By Azania Post Reporter
US administration has defended its decision to extend sanctions relief for Iran under a nuclear deal saying it aimed at maintaining flexibility.
According to the States Department spokeswoman Heather Nauert :The decision to waive sanctions is not “an indication of President Trump or his administration's position on the JCPOA, nor is the waiver giving the Iranian regime a pass on its broad range of malign behavior.”
She said on Thursday the administration extended sanctions relief for Iran under a nuclear deal between Tehran and world powers but issued 11 new economic penalties unrelated to the agreement.
“The administration did approve waivers in order to maintain some flexibility as it develops a policy to address the range of Iranian behavior,” Nauert told reporters.
President Donald Trump has repeatedly slammed the 2015 Iran nuclear deal, known as the Joint Comprehensive Plan of Action (JCPOA), calling it one of the worst deal’s he’s ever seen and threatening to pull the U.S. out of the landmark accord.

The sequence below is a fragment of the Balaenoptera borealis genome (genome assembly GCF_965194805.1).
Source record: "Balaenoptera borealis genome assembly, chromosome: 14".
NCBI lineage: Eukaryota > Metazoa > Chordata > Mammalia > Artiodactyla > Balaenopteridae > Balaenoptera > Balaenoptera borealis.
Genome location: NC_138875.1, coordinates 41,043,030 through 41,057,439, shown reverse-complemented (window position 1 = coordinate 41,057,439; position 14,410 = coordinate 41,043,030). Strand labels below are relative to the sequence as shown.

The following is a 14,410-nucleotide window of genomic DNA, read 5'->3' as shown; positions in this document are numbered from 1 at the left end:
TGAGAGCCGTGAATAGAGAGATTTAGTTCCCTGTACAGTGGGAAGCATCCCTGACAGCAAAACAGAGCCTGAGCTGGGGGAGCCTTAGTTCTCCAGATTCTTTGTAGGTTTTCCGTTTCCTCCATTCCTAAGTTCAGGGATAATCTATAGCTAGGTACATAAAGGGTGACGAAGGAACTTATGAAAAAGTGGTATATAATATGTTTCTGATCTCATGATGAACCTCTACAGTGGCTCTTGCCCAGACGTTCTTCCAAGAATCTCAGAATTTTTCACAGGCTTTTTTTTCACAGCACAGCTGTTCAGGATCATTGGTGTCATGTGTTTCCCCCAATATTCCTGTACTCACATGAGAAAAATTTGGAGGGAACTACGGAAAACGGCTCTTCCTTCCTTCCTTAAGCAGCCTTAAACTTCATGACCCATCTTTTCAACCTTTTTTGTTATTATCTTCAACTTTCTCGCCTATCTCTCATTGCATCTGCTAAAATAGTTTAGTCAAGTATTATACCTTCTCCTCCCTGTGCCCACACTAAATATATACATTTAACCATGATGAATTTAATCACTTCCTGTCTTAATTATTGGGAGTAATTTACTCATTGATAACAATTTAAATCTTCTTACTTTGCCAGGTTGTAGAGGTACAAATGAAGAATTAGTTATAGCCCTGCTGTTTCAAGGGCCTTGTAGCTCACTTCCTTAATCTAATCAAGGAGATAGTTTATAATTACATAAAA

Speaking to reporters aboard Air Force One, Trump repeated earlier claims that Iran is violating the “spirit” of the accord and said he will announce his decision on whether he will keep the U.S. in the agreement in October.
“We are not going to stand for what they're doing to this country,” Trump said.
“They have violated so many different elements, but they’ve also violated the spirit of that deal. And you will see what we'll be doing in October. It will be very evident,” he added.
Even as the U.S. extended sanctions relief on Tehran, it blacklisted 11 entities for supporting Iran’s Revolutionary Guards Corps (IRGC), or engaging in what the Treasury Department described as “malicious cyber-enabled activity” against the U.S.
They include two Ukraine-based entities that Treasury listed as Khors Air and Dart Airlines, which the department said aided Iran’s Caspian Air and Iraq’s Al-Naser Airlines in procuring U.S.-origin aircraft.
Caspian Air was designated in 2014 for helping the IRGC. Al-Naser Airlines was designated the following year for transferring aircraft to Iran’s Mahan Air, which is itself a designated airliner.